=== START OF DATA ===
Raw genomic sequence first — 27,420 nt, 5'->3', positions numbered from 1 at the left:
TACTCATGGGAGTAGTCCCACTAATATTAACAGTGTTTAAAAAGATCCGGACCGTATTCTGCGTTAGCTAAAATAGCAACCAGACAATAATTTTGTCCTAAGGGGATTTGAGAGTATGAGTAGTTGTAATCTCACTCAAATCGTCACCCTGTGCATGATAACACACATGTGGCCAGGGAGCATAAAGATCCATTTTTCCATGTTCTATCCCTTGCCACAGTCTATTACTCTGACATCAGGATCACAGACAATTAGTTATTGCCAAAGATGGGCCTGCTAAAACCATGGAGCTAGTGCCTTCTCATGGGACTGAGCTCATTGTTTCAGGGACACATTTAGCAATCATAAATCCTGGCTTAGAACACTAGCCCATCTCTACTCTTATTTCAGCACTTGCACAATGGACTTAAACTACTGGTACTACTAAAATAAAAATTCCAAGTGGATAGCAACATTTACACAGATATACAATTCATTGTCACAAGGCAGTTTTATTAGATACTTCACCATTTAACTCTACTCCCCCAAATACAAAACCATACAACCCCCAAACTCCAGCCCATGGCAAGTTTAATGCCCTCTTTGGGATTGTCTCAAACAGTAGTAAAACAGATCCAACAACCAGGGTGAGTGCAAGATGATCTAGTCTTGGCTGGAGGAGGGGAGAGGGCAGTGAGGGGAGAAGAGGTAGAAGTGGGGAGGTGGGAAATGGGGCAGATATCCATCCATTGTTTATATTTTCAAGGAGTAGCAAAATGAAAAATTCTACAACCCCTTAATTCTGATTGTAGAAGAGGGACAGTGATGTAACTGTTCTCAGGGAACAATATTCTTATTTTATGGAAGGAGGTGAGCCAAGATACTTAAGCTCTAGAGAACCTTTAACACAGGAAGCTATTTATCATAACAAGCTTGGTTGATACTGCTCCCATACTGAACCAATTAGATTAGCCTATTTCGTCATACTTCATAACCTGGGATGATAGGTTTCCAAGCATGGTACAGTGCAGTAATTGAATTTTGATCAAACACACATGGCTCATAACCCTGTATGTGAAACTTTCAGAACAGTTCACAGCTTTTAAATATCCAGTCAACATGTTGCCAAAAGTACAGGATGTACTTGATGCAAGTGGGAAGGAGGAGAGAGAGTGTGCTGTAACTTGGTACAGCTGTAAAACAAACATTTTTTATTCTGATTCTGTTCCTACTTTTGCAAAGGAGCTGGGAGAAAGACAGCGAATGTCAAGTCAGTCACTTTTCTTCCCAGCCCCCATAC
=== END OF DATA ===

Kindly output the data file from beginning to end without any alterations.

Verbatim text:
Raw genomic sequence first — 27,420 nt, 5'->3', positions numbered from 1 at the left:
TACTCATGGGAGTAGTCCCACTAATATTAACAGTGTTTAAAAAGATCCGGACCGTATTCTGCGTTAGCTAAAATAGCAACCAGACAATAATTTTGTCCTAAGGGGATTTGAGAGTATGAGTAGTTGTAATCTCACTCAAATCGTCACCCTGTGCATGATAACACACATGTGGCCAGGGAGCATAAAGATCCATTTTTCCATGTTCTATCCCTTGCCACAGTCTATTACTCTGACATCAGGATCACAGACAATTAGTTATTGCCAAAGATGGGCCTGCTAAAACCATGGAGCTAGTGCCTTCTCATGGGACTGAGCTCATTGTTTCAGGGACACATTTAGCAATCATAAATCCTGGCTTAGAACACTAGCCCATCTCTACTCTTATTTCAGCACTTGCACAATGGACTTAAACTACTGGTACTACTAAAATAAAAATTCCAAGTGGATAGCAACATTTACACAGATATACAATTCATTGTCACAAGGCAGTTTTATTAGATACTTCACCATTTAACTCTACTCCCCCAAATACAAAACCATACAACCCCCAAACTCCAGCCCATGGCAAGTTTAATGCCCTCTTTGGGATTGTCTCAAACAGTAGTAAAACAGATCCAACAACCAGGGTGAGTGCAAGATGATCTAGTCTTGGCTGGAGGAGGGGAGAGGGCAGTGAGGGGAGAAGAGGTAGAAGTGGGGAGGTGGGAAATGGGGCAGATATCCATCCATTGTTTATATTTTCAAGGAGTAGCAAAATGAAAAATTCTACAACCCCTTAATTCTGATTGTAGAAGAGGGACAGTGATGTAACTGTTCTCAGGGAACAATATTCTTATTTTATGGAAGGAGGTGAGCCAAGATACTTAAGCTCTAGAGAACCTTTAACACAGGAAGCTATTTATCATAACAAGCTTGGTTGATACTGCTCCCATACTGAACCAATTAGATTAGCCTATTTCGTCATACTTCATAACCTGGGATGATAGGTTTCCAAGCATGGTACAGTGCAGTAATTGAATTTTGATCAAACACACATGGCTCATAACCCTGTATGTGAAACTTTCAGAACAGTTCACAGCTTTTAAATATCCAGTCAACATGTTGCCAAAAGTACAGGATGTACTTGATGCAAGTGGGAAGGAGGAGAGAGAGTGTGCTGTAACTTGGTACAGCTGTAAAACAAACATTTTTTATTCTGATTCTGTTCCTACTTTTGCAAAGGAGCTGGGAGAAAGACAGCGAATGTCAAGTCAGTCACTTTTCTTCCCAGCCCCCATAC